I use a mixture of LGB and Aristo track. I convert the LGB to the Aristo track fishplates and this works well overall. However, it is not possible to drill and tap the shortest rail on LGB points so I have used Hillman rail clamps for that joint. They work OK but it is obvious that the bottom flanges on these two systems are different in width and this can sometimes cause problems. Hillman have gone out of business and I can looking for a substitute and it is very confusing in talking to different suppliers to find out if their product will do the job. Hence trying to get some info.
 
Rhinochugger

Rhinochugger

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I use a mixture of LGB and Aristo track. I convert the LGB to the Aristo track fishplates and this works well overall. However, it is not possible to drill and tap the shortest rail on LGB points so I have used Hillman rail clamps for that joint. They work OK but it is obvious that the bottom flanges on these two systems are different in width and this can sometimes cause problems. Hillman have gone out of business and I can looking for a substitute and it is very confusing in talking to different suppliers to find out if their product will do the job. Hence trying to get some info.
OK - right.

I have found that the best clamp to use for dissimilar manufacturer's track is an Accucraft clamp which has a split jaw on one side.

1604610008037.png
 
Chris Vernell

Chris Vernell

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OK - right.

I have found that the best clamp to use for dissimilar manufacturer's track is an Accucraft clamp which has a split jaw on one side.

View attachment 275866
Would those be clones of the clamps made by the sadly defunct Split-Jaw company? Those were/are my standard clamps because they do allow joining slightly different rail sections.
I have LGB, Aristocraft, USA and Piko track on my railway, and they work together nicely.
 
Rhinochugger

Rhinochugger

Retired Oik
27 Oct 2009
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Would those be clones of the clamps made by the sadly defunct Split-Jaw company? Those were/are my standard clamps because they do allow joining slightly different rail sections.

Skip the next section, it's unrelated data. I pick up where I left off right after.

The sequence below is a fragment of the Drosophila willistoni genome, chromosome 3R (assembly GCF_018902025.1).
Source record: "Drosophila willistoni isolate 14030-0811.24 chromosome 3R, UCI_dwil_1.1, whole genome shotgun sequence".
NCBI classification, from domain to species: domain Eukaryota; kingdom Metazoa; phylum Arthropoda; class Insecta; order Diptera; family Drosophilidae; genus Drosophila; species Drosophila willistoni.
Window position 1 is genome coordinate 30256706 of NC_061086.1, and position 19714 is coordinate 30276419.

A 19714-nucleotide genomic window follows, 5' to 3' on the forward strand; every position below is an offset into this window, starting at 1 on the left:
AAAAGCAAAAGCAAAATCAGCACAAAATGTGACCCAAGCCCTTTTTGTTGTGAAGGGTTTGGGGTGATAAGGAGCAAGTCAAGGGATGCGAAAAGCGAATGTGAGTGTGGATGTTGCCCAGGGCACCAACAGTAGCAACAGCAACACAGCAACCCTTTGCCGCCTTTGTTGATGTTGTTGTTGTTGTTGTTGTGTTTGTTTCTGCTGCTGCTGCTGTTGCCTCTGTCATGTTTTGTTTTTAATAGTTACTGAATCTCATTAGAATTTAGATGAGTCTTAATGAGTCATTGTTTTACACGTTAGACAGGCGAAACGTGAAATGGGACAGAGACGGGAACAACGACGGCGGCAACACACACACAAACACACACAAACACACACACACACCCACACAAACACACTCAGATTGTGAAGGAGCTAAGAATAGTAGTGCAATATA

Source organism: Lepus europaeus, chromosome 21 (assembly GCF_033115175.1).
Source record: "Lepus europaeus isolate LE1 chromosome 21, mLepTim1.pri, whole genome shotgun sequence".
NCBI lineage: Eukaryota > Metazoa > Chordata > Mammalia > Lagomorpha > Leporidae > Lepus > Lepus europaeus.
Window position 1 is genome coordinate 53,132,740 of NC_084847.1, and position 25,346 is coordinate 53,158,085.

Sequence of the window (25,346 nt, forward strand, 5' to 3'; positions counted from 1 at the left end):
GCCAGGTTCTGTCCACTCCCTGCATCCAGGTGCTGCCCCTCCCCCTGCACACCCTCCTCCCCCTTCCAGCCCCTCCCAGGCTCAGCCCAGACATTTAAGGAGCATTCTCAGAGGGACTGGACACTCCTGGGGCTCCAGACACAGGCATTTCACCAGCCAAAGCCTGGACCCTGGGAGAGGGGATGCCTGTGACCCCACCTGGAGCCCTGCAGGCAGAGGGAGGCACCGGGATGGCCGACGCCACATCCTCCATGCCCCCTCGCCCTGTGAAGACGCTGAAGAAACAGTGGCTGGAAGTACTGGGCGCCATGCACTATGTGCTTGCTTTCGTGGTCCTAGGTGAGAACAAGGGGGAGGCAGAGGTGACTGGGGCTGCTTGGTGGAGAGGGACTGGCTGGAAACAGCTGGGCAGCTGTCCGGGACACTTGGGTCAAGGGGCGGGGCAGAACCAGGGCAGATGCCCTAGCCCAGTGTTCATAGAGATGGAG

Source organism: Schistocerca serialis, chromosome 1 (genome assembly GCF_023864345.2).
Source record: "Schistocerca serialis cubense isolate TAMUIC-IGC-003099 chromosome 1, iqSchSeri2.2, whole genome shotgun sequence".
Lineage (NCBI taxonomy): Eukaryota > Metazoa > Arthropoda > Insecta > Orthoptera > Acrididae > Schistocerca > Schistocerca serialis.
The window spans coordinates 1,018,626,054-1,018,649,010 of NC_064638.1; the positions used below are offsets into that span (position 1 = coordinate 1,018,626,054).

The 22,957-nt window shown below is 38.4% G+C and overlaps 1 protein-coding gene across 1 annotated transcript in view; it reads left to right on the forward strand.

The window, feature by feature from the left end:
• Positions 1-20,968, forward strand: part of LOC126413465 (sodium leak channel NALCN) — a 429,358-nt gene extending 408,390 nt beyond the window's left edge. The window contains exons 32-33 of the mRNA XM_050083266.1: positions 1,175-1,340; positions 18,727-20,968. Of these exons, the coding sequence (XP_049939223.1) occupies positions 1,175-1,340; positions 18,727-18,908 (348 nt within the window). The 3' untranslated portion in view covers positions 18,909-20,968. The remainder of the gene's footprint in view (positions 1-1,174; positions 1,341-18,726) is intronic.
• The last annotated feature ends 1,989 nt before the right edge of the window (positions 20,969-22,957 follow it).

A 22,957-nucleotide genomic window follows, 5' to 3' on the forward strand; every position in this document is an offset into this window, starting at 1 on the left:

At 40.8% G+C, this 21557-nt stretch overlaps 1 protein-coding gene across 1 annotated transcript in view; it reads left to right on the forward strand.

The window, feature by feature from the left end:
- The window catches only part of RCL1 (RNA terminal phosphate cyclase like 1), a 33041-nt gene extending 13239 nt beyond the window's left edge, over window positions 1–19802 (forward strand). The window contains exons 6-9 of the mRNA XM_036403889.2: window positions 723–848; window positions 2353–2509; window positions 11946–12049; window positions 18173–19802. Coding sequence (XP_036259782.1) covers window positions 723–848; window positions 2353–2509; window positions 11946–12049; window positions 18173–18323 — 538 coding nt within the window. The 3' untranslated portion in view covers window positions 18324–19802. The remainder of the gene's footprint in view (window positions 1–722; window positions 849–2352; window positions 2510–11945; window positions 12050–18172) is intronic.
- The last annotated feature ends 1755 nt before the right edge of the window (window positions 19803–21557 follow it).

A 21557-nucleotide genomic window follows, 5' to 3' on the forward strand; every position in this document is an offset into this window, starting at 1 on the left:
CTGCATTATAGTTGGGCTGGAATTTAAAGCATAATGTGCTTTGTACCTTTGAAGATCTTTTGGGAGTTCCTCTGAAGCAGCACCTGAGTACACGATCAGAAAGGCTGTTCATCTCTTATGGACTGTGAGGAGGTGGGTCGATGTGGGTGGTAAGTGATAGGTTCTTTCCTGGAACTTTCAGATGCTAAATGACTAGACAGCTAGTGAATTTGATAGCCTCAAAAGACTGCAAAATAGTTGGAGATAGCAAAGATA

I have LGB, Aristocraft, USA and Piko track on my railway, and they work together nicely.
I don't know - when I wanted some clamps, these were the only ones that Trackshack had in stock, so I bought a few - I only needed a few at the time :emo:
 
Chris Vernell

Chris Vernell

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I don't know - when I wanted some clamps, these were the only ones that Trackshack had in stock, so I bought a few - I only needed a few at the time :emo:
Like others, I use rail clamps for all my points/turnouts. Makes it easy to remove the points.
They are also useful between the modules of my Thomas show layout: In theory, the rail ends should simply line up; in real life, about half need clamps to maintain the line and level. :blush:
 
Gavin Sowry

Gavin Sowry

Garden Railroader and Raconteur
27 Oct 2009
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I could measure some in the morning, but I don't think the Mk1 eyeball will necessarily be accurate enough for your needs (bearing in mind that code 332, as Gav says, is 332 thousandths of an inch).

It would be better if they could be measured with a micrometer - and I don't have one.

My calculator says that .332" is 8.4328mm. Don't know where they got that 7mm from in the table...….
 
dunnyrail

dunnyrail

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25 Oct 2009
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I use a mixture of LGB and Aristo track. I convert the LGB to the Aristo track fishplates and this works well overall. However, it is not possible to drill and tap the shortest rail on LGB points so I have used Hillman rail clamps for that joint. They work OK but it is obvious that the bottom flanges on these two systems are different in width and this can sometimes cause problems. Hillman have gone out of business and I can looking for a substitute and it is very confusing in talking to different suppliers to find out if their product will do the job. Hence trying to get some info.
I did have an issue with some rail not clamping in correct with Hillman Clamps. To make things work I cut a small shim of brass sheet and plonked it in the clamp. This was to the outside of the rail thus pushing the insides together to maintain a smooth ride for the wheels.

Another trick I used on a friends layout was to silver solder two differing rail sizes together, he prefers to use Gauge 1 standard rail but LGB in fiddle years. Thus the two joined bits form the interface between the two differing profiles though he does have to block up the Gauge 1 to meet LGB thicker sleepers but that is not as big an issue as some would make out.